My wife is not what you’d call technically sophisticated when it comes to making photographs. “Technically challenged” would probably be more appropriate (a description that I know she wouldn’t argue with). She uses a simple Canon G12 Powershot; I set the aperture near wide open and she just points and shoots. She couldn’t tell you the difference between aperture and shutter speed (or an ISO setting) if her life depended on it. And she doesn’t want to know the difference. Most of the time it doesn’t matter. She likes to shoot in bright sun – her “problem shots” usually occur when she tries to combine bright skies with deep shadows in the same frame. Sometimes I can correct that in Lightroom and sometimes I can’t.
But every now and then her lack of technical knowledge creates something very good and very interesting (at least for me, but I’m clearly biased). This image, for example. She had decided to take a walk on the beach (near Charleston, SC) at sunrise, mostly because it looked like there might be some spectacular color when the sun approached the eastern horizon. While she waited, she walked around the beach taking pictures of whatever she thought was interesting. Most of those images weren’t very good. The light level was very low, creating shutter speeds of 1/10 of a second or more. Not knowing (or caring) about this little problem, she just kept shooting.
When I first saw this picture on the computer I instantly realized what had happened. This “surfer girl” had run past her on the beach and my wife pointed her camera and pressed the shutter. She never thought about light or shutter speed or motion for even a nanosecond. And then she moved on. Perhaps there’s an advantage to that kind of picture-making. If it had been me, I would have been set up at a high ISO and wide open aperture to insure a shutter speed of about 1/100 of a second (fast enough to “freeze” the water). Making an image like this would never have occurred to me. At least not in the instant that the girl ran by.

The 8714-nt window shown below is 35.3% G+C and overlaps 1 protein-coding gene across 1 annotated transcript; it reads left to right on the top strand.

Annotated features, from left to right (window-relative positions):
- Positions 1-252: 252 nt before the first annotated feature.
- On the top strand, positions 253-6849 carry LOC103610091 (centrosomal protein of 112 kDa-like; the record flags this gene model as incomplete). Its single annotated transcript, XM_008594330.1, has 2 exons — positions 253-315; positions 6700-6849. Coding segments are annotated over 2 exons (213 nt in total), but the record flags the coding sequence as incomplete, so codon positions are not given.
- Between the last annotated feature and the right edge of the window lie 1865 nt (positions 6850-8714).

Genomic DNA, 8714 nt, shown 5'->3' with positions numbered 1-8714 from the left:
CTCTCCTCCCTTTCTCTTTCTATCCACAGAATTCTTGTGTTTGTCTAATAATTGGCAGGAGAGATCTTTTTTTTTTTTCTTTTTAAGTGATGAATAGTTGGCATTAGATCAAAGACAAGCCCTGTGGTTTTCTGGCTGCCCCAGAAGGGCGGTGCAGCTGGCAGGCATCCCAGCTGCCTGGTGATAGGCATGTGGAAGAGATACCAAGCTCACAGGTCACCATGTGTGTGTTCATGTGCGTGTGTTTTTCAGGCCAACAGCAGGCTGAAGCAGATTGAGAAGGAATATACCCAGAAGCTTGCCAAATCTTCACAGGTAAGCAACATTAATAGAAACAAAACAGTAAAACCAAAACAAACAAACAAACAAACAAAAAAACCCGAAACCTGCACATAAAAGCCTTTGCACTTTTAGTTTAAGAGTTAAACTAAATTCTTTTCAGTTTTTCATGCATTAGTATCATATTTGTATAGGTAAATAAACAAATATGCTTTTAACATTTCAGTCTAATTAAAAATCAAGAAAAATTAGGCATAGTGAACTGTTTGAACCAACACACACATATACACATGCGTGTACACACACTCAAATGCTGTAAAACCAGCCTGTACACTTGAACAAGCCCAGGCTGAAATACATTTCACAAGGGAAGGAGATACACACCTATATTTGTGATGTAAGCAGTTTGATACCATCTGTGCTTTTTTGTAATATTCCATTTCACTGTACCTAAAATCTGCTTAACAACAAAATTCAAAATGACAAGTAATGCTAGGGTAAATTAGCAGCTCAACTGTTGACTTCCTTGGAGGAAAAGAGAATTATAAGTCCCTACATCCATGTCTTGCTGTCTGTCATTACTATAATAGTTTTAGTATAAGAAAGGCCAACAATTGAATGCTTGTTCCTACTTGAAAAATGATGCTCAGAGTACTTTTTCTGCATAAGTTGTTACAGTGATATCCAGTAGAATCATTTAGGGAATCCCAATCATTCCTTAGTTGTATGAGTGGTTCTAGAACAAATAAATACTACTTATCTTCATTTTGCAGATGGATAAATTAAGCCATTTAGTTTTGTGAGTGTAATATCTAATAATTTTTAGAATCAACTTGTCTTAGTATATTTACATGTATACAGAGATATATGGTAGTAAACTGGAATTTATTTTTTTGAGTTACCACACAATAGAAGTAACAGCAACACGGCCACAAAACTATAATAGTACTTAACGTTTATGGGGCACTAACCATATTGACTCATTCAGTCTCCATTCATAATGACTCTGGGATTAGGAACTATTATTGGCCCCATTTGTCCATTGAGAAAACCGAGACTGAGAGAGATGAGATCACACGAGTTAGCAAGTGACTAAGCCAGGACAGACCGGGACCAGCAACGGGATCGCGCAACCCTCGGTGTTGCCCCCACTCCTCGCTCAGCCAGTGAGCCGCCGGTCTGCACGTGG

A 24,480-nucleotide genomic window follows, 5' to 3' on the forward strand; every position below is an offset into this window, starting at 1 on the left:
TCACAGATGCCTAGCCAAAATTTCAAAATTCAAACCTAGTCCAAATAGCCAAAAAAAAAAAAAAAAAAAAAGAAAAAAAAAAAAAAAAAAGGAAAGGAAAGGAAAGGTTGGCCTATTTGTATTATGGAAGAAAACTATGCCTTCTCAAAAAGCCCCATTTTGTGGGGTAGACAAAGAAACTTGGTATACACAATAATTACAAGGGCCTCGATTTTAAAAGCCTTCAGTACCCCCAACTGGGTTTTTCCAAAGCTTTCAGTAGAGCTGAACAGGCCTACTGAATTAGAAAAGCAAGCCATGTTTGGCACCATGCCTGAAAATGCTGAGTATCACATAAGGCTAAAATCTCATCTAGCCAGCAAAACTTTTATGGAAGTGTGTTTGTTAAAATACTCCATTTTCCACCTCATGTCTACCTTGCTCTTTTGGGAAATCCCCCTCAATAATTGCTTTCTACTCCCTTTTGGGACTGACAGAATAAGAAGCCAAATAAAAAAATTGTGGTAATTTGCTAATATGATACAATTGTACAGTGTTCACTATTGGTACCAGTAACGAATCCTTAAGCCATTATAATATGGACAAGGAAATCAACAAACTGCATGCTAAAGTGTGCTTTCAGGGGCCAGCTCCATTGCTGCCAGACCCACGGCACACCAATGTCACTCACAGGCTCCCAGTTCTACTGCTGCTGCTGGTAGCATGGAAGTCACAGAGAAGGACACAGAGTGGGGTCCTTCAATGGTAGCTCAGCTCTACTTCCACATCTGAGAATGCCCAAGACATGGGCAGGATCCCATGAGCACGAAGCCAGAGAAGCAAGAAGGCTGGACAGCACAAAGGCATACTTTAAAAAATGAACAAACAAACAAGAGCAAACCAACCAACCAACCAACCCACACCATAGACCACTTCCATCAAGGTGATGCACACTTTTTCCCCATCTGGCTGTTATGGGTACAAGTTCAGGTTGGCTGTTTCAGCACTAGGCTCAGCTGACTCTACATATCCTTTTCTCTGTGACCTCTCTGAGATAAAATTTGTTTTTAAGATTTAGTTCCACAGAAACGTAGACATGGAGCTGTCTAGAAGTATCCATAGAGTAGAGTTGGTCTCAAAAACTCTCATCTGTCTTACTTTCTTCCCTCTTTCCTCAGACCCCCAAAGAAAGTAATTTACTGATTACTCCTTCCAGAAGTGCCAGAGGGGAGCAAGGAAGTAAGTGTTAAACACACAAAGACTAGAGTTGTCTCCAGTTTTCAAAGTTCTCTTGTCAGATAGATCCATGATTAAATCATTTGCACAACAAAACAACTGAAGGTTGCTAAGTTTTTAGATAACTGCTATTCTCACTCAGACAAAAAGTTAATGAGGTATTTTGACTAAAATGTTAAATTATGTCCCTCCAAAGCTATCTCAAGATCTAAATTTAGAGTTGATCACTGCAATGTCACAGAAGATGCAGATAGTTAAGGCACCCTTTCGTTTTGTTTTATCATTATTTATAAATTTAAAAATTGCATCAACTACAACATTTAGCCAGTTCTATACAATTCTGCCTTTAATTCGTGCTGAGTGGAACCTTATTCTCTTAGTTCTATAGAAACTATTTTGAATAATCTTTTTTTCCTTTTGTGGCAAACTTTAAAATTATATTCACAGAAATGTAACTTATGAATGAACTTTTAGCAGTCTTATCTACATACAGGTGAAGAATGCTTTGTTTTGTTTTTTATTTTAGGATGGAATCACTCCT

I really like this image. I like the light, I like the subdued color, and I like the blur. You know what the picture contains (it’s not that much of an abstraction), but the lack of sharpness is an asset, not a fault. To me, it’s a picture of unbridled joy and passion. The girl is doing what she loves, even though it’s very early, the waves are small, and the water is still very cold. But it doesn’t matter. All of those things are irrelevant. It’s who she is.
And my technically challenged wife caught it. Maybe I can get her to teach me how to do it………..